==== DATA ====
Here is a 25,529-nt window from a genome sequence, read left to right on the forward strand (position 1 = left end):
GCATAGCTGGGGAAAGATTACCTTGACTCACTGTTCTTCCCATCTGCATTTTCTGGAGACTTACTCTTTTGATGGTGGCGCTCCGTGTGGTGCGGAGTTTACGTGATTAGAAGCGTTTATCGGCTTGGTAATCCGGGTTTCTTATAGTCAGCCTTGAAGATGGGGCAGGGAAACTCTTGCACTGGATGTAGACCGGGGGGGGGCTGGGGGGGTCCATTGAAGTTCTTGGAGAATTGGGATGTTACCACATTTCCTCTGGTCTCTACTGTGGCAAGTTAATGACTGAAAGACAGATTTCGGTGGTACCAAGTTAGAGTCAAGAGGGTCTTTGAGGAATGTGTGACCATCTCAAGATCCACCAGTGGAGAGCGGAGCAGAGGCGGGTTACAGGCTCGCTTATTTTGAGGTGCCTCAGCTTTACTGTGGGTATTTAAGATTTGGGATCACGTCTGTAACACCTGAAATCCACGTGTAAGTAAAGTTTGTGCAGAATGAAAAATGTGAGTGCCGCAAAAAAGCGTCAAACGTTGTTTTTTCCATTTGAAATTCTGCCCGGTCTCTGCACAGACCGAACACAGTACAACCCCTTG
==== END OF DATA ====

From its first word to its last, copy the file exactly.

Here is a 25,529-nt window from a genome sequence, read left to right on the forward strand (position 1 = left end):
GCATAGCTGGGGAAAGATTACCTTGACTCACTGTTCTTCCCATCTGCATTTTCTGGAGACTTACTCTTTTGATGGTGGCGCTCCGTGTGGTGCGGAGTTTACGTGATTAGAAGCGTTTATCGGCTTGGTAATCCGGGTTTCTTATAGTCAGCCTTGAAGATGGGGCAGGGAAACTCTTGCACTGGATGTAGACCGGGGGGGGGCTGGGGGGGTCCATTGAAGTTCTTGGAGAATTGGGATGTTACCACATTTCCTCTGGTCTCTACTGTGGCAAGTTAATGACTGAAAGACAGATTTCGGTGGTACCAAGTTAGAGTCAAGAGGGTCTTTGAGGAATGTGTGACCATCTCAAGATCCACCAGTGGAGAGCGGAGCAGAGGCGGGTTACAGGCTCGCTTATTTTGAGGTGCCTCAGCTTTACTGTGGGTATTTAAGATTTGGGATCACGTCTGTAACACCTGAAATCCACGTGTAAGTAAAGTTTGTGCAGAATGAAAAATGTGAGTGCCGCAAAAAAGCGTCAAACGTTGTTTTTTCCATTTGAAATTCTGCCCGGTCTCTGCACAGACCGAACACAGTACAACCCCTTG